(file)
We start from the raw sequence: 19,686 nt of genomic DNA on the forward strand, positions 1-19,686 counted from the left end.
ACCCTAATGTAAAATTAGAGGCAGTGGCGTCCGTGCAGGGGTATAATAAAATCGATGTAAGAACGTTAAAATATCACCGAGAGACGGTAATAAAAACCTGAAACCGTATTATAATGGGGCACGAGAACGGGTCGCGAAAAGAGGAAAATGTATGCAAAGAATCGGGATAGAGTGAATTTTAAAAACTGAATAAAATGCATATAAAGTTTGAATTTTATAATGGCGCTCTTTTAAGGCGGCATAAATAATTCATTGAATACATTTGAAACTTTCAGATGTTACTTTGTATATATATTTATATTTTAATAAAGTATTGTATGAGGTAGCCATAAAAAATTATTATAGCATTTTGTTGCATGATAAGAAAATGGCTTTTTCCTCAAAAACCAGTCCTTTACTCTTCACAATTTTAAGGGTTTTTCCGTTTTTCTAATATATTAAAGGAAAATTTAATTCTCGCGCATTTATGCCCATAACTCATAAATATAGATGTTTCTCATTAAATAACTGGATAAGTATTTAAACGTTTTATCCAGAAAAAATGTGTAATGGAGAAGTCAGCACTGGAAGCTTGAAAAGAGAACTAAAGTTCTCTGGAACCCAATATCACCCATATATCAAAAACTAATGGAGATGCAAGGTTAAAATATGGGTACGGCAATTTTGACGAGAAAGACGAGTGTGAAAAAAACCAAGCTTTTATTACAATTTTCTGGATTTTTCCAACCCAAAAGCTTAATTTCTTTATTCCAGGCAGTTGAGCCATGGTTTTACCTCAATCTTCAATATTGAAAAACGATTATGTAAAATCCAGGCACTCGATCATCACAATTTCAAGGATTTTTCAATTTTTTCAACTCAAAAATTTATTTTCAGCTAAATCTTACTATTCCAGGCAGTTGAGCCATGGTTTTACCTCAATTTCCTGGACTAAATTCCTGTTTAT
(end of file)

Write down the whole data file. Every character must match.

We start from the raw sequence: 19,686 nt of genomic DNA on the forward strand, positions 1-19,686 counted from the left end.
ACCCTAATGTAAAATTAGAGGCAGTGGCGTCCGTGCAGGGGTATAATAAAATCGATGTAAGAACGTTAAAATATCACCGAGAGACGGTAATAAAAACCTGAAACCGTATTATAATGGGGCACGAGAACGGGTCGCGAAAAGAGGAAAATGTATGCAAAGAATCGGGATAGAGTGAATTTTAAAAACTGAATAAAATGCATATAAAGTTTGAATTTTATAATGGCGCTCTTTTAAGGCGGCATAAATAATTCATTGAATACATTTGAAACTTTCAGATGTTACTTTGTATATATATTTATATTTTAATAAAGTATTGTATGAGGTAGCCATAAAAAATTATTATAGCATTTTGTTGCATGATAAGAAAATGGCTTTTTCCTCAAAAACCAGTCCTTTACTCTTCACAATTTTAAGGGTTTTTCCGTTTTTCTAATATATTAAAGGAAAATTTAATTCTCGCGCATTTATGCCCATAACTCATAAATATAGATGTTTCTCATTAAATAACTGGATAAGTATTTAAACGTTTTATCCAGAAAAAATGTGTAATGGAGAAGTCAGCACTGGAAGCTTGAAAAGAGAACTAAAGTTCTCTGGAACCCAATATCACCCATATATCAAAAACTAATGGAGATGCAAGGTTAAAATATGGGTACGGCAATTTTGACGAGAAAGACGAGTGTGAAAAAAACCAAGCTTTTATTACAATTTTCTGGATTTTTCCAACCCAAAAGCTTAATTTCTTTATTCCAGGCAGTTGAGCCATGGTTTTACCTCAATCTTCAATATTGAAAAACGATTATGTAAAATCCAGGCACTCGATCATCACAATTTCAAGGATTTTTCAATTTTTTCAACTCAAAAATTTATTTTCAGCTAAATCTTACTATTCCAGGCAGTTGAGCCATGGTTTTACCTCAATTTCCTGGACTAAATTCCTGTTTAT